The Singapore Perspective

Brick-and-mortar stores have tough challenges ahead

Shopping is a pastime for many people in Singapore, given the number of malls and shops that line the country's streets.

Besides the popular Orchard Road shopping belt, consumers can now also buy branded clothes, shoes, bags and accessories outside the city with the advent of heartland malls over the years.

Such shopping centres - which put stores much closer to people's homes - include Jem and Westgate in Jurong East, Nex in Serangoon and Waterway Point in Punggol.

Other than shopping on a regular basis, many Singaporeans also splurge during the Great Singapore Sale (GSS), typically held between May and July every year.

The eight-week sale was extended by two weeks this year to better cater to tourists from Asia-Pacific countries, including China, whose summer holidays fall in the June to August period, according to the Singapore Retailers Association (SRA). GSS ends on Aug 14.

Started in 1994 by the Singapore Tourism Board in alliance with SRA, GSS is seen as an indirect government stimulus programme to give the economy a boost by encouraging consumers to spend.

A study on GSS at the National University of Singapore found that, overall, Singaporeans spend 27 cents more on a daily basis during GSS. But while crowds still regularly throng malls, several of which are abuzz with activity regardless of whether it is a weekday or weekend, shoppers appear to have been buying less in recent months. Excluding motor vehicles, retail sales decreased 3 per cent in April this year compared with a year ago, according to the latest data released by the Singapore Department of Statistics.

Some brands like British fashion store New Look and French menswear chain Celio have exited Singapore amid a weaker retail scene.The slowdown in the retail scene can be attributed, in part, to an oversupply of retail space.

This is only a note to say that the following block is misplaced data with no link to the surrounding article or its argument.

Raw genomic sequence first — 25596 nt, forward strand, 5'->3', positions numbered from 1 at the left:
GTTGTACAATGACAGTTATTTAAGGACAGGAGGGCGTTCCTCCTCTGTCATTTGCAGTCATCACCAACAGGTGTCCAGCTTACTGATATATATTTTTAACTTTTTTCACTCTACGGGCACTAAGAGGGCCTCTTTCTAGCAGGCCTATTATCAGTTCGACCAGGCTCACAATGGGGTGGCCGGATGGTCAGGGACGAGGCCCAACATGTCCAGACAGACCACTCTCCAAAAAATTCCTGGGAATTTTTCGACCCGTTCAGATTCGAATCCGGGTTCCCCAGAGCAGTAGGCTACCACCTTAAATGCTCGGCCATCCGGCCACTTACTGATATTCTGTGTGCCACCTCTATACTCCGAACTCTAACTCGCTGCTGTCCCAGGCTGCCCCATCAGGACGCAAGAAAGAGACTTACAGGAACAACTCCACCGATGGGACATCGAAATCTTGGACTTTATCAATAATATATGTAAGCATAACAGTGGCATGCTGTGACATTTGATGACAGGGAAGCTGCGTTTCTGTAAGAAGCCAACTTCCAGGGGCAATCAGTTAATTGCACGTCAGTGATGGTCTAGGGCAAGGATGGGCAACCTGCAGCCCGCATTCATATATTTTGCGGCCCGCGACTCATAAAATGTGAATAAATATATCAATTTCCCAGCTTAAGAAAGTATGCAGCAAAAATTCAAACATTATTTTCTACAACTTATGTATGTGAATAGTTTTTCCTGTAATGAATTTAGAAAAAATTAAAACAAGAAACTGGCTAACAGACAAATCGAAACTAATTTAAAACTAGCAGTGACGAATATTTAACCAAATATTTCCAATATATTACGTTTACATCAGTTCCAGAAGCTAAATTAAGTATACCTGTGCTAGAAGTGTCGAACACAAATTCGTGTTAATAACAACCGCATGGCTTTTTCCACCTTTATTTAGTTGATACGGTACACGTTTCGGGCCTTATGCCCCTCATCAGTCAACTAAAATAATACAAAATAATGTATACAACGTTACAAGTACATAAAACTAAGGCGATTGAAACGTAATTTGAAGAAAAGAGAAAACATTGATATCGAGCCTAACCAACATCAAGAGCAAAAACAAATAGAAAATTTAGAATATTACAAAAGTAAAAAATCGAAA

Islandwide, retail vacancy rates hit 7.3 per cent in the first three months of this year, up 0.1 percentage point from the previous quarter.

But a surge in retail supply is expected, which could aggravate matters. In a report from the third quarter of last year, property consultancy Knight Frank estimated an incoming supply of 4.2 million sq ft of net lettable retail space between 2015 and 2019.

The Orchard Road belt has also taken a hit. Urban Redevelopment Authority data shows that the vacancy rate for retail spaces in the Orchard Road area rose 1.2 percentage points to 8.8 per cent in the first quarter of the year, the highest in five years.

Tourist spending has also dropped. The number of visitors to Singapore was up by 0.9 per cent at 15.2 million last year, but their overall spending fell 6.8 per cent to $22 billion.

Another reason some physical stores are struggling is the proliferation of online shopping.

Singaporeans have been increasingly shopping on the go too. MasterCard's 2015 online shopping survey showed that 48.5 per cent of respondents in Singapore had made a purchase through their mobile phones, an increase from 36.7 per cent in 2014.

During last year's Singapore Retail Industry Conference, then Senior Minister of State for Trade and Industry Lee Yi Shyan, citing a study by research firm Euromonitor International, said that online spending in Singapore grew from $1.08 billion in 2014 to $1.22 billion in 2015.

Despite that, Mr Lee held hope that retail stores can hold their own. "Our brick-and-mortar stores will not vanish overnight. However, they will have to compete much harder for a shrinking pie by offering better and more immersive in-store experiences," he said.

Jalelah Abu Baker

A version of this article appeared in the print edition of The Straits Times on July 11, 2016, with the headline 'Brick-and-mortar stores have tough challenges ahead'. Print Edition | Subscribe